Mother 3's story is tragic, but what makes it hit even harder is how randomly the depressing bits show up. Mother 3, like
Earthbound before it, is absolutely hilarious. The characters are funny, the dialog is wonderfully written, and the world is as whimsical as any RPG's. It totally catches you off guard when the
tone shifts completely from silly dances and fart jokes to real-world issues like the death of a family member.
Above: ULTIMATE SADNESS! (not really)
It follows a small, wholesome town torn asunder by a series of unfortunate events. The inhabitants don't even know how to handle things right away, with the game's narration eventually breaking the fourth wall just to ponder aloud if the townspeople had ever experienced sadness before. If the concept of a tight-knit village being exposed to the abstract concept of "sadness" for the first time doesn't have you blabbering like a teenage girl watching A Walk to Remember, the ending will. We're not going to spoil it for you, but believe us when we say that the last few minutes of the game will kick your heart in the ass really, really hard.
1. To The Moon
To the Moon is so sad that you'll be dehydrated once it's over. That's how much you'll have cried. It takes place in the not-too-distant future, where trained specialists have the ability to enter into the memory of people in order to change things. While you might think this sort of power would be use to Incept people, it's actually primarily used to grant the wishes of people on their death bed. Always wanted to go to France but never actually went through with it? Wish you told that crush that you love her? Doctors can dive into your memories and convince your younger self to do just that, leaving you to die without any regrets.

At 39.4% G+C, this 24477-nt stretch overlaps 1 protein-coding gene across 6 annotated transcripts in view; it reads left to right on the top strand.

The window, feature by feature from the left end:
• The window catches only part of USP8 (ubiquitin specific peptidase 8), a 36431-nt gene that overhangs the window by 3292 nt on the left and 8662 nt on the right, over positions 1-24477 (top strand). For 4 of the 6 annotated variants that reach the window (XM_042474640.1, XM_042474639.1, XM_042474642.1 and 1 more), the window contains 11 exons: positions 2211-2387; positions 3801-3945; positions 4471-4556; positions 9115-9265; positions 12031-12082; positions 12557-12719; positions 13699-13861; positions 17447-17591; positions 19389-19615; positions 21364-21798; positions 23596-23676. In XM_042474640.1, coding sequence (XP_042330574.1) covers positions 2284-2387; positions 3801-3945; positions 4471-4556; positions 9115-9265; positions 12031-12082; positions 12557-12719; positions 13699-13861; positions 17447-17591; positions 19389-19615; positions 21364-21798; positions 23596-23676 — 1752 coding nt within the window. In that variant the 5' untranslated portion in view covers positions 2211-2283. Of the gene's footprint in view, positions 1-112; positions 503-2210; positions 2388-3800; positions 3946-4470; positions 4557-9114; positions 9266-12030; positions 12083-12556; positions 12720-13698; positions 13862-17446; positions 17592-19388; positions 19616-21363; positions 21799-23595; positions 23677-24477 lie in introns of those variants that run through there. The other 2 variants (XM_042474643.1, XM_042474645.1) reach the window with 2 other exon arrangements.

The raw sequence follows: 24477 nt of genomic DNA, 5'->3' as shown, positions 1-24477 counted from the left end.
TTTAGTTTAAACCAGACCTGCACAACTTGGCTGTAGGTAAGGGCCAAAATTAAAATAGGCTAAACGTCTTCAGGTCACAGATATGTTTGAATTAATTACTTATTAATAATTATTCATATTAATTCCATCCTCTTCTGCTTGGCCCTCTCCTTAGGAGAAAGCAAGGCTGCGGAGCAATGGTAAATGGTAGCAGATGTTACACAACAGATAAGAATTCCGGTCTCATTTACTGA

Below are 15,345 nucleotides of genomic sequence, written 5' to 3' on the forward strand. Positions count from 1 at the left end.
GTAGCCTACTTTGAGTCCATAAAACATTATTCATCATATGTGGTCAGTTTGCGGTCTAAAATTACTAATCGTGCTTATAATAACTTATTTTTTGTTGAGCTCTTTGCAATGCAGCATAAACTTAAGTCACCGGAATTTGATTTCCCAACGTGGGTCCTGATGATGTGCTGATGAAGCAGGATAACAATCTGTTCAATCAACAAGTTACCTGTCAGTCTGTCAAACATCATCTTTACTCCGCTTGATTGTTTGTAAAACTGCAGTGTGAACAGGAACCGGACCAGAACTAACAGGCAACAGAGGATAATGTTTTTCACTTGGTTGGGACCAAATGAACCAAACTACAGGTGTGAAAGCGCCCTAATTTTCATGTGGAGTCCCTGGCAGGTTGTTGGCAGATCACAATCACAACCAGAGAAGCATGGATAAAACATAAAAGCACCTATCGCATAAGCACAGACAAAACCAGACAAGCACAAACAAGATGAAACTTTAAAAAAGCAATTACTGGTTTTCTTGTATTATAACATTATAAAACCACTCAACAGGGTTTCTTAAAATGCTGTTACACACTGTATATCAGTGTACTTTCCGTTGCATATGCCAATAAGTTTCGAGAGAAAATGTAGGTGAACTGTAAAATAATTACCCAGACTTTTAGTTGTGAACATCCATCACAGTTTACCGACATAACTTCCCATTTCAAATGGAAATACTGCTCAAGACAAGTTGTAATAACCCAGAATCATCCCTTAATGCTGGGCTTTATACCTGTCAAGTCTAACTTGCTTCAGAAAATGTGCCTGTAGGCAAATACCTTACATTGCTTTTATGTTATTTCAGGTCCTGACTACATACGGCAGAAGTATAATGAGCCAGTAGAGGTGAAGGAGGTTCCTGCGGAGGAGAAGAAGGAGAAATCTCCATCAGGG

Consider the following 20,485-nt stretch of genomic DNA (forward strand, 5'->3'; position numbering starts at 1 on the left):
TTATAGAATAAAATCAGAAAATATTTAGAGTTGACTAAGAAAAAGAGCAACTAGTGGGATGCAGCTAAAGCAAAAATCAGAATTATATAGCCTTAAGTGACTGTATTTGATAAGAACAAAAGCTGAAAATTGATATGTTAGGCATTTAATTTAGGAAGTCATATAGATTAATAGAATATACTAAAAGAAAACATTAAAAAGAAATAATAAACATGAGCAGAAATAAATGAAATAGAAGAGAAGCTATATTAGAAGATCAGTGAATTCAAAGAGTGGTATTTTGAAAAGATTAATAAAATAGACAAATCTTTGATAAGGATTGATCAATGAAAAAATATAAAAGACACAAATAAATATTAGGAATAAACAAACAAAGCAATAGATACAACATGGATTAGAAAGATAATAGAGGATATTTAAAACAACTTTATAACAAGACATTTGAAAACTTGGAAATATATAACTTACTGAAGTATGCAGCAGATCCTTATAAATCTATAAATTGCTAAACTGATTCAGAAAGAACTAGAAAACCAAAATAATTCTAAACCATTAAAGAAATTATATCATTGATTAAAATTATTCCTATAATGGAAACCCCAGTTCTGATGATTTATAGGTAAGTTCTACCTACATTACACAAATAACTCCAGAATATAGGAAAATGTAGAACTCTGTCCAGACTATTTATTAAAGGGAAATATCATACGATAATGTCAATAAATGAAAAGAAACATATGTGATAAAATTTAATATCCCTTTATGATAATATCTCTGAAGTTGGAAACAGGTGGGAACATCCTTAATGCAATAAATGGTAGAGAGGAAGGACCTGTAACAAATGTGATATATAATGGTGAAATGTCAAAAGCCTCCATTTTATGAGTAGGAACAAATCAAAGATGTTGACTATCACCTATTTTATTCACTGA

We'll skip over the morally grey areas of this practice and skip right to the plot: you play as doctors going into the memories of Johnny, a dying man who has wanted to go to the moon since his wife passed away. Trouble is, he has no idea why he wants to go there, so before you're able to convince his memories to do it, you need to track down the source.
What follows is a dive into the memories of an old man, dropping down a few years every so often and reliving his life in reverse. It covers with typical issues one would deal with during a long life, ranging from monetary problems to relationship issues.
Above: Oh god we just watched this video and now we're tearing up
And it's the saddest thing ever. Playing in reverse means you first see him grieving for his dead wife, and then him seeing her on her death bed, and then her finding out she's dying, and then... it just gets worse and worse. By the time she's healthy your mind is already full of sadness at her death, and the knowledge that you can't do anything to change it. To make things even more emotionally devastating, traveling back through his memories reveals that the game actually takes place in the future, and that he was born in the 1980s, which means he's in his 20s now, building a stronger connection.
All of the depressing, crippling sorrow comes to a head at the ending, which made us more emotional than we were during any movie, television show, or book we can remember. It's an amazing experience, and one that'll have you dry heaving tears for months.
What did we miss?
Yeah, we know, you disagree with us. We're wrong about one of the entries, or we forgot something, or we're stupid for not including your favorite game of all time. It's fine, we get it.
Don't just sit there shouting at the screen, though - comment below and let us know what you think of this Top 7.